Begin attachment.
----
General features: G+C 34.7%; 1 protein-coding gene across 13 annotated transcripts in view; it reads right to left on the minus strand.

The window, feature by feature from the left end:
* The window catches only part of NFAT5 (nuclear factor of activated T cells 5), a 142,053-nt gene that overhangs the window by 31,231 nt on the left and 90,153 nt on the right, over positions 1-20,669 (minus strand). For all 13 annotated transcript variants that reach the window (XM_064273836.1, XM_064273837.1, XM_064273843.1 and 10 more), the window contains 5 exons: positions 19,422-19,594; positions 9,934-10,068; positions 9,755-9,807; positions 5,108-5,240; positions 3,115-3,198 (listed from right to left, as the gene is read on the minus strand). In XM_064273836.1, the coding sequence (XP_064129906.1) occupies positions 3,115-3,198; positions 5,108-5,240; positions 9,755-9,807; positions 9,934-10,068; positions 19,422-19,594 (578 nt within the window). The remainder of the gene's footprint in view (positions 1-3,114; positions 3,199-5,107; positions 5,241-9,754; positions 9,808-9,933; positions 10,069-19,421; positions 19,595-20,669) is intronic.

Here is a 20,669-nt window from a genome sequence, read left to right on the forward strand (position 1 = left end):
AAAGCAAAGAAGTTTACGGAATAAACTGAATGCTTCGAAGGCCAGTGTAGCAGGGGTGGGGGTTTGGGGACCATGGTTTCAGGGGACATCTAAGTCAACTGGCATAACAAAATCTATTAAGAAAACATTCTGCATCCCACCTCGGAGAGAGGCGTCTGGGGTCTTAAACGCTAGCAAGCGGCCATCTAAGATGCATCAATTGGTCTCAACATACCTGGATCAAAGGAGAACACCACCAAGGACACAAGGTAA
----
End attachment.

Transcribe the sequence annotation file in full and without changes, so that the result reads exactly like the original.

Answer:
General features: G+C 34.7%; 1 protein-coding gene across 13 annotated transcripts in view; it reads right to left on the minus strand.

The window, feature by feature from the left end:
* The window catches only part of NFAT5 (nuclear factor of activated T cells 5), a 142,053-nt gene that overhangs the window by 31,231 nt on the left and 90,153 nt on the right, over positions 1-20,669 (minus strand). For all 13 annotated transcript variants that reach the window (XM_064273836.1, XM_064273837.1, XM_064273843.1 and 10 more), the window contains 5 exons: positions 19,422-19,594; positions 9,934-10,068; positions 9,755-9,807; positions 5,108-5,240; positions 3,115-3,198 (listed from right to left, as the gene is read on the minus strand). In XM_064273836.1, the coding sequence (XP_064129906.1) occupies positions 3,115-3,198; positions 5,108-5,240; positions 9,755-9,807; positions 9,934-10,068; positions 19,422-19,594 (578 nt within the window). The remainder of the gene's footprint in view (positions 1-3,114; positions 3,199-5,107; positions 5,241-9,754; positions 9,808-9,933; positions 10,069-19,421; positions 19,595-20,669) is intronic.

Here is a 20,669-nt window from a genome sequence, read left to right on the forward strand (position 1 = left end):
AAAGCAAAGAAGTTTACGGAATAAACTGAATGCTTCGAAGGCCAGTGTAGCAGGGGTGGGGGTTTGGGGACCATGGTTTCAGGGGACATCTAAGTCAACTGGCATAACAAAATCTATTAAGAAAACATTCTGCATCCCACCTCGGAGAGAGGCGTCTGGGGTCTTAAACGCTAGCAAGCGGCCATCTAAGATGCATCAATTGGTCTCAACATACCTGGATCAAAGGAGAACACCACCAAGGACACAAGGTAA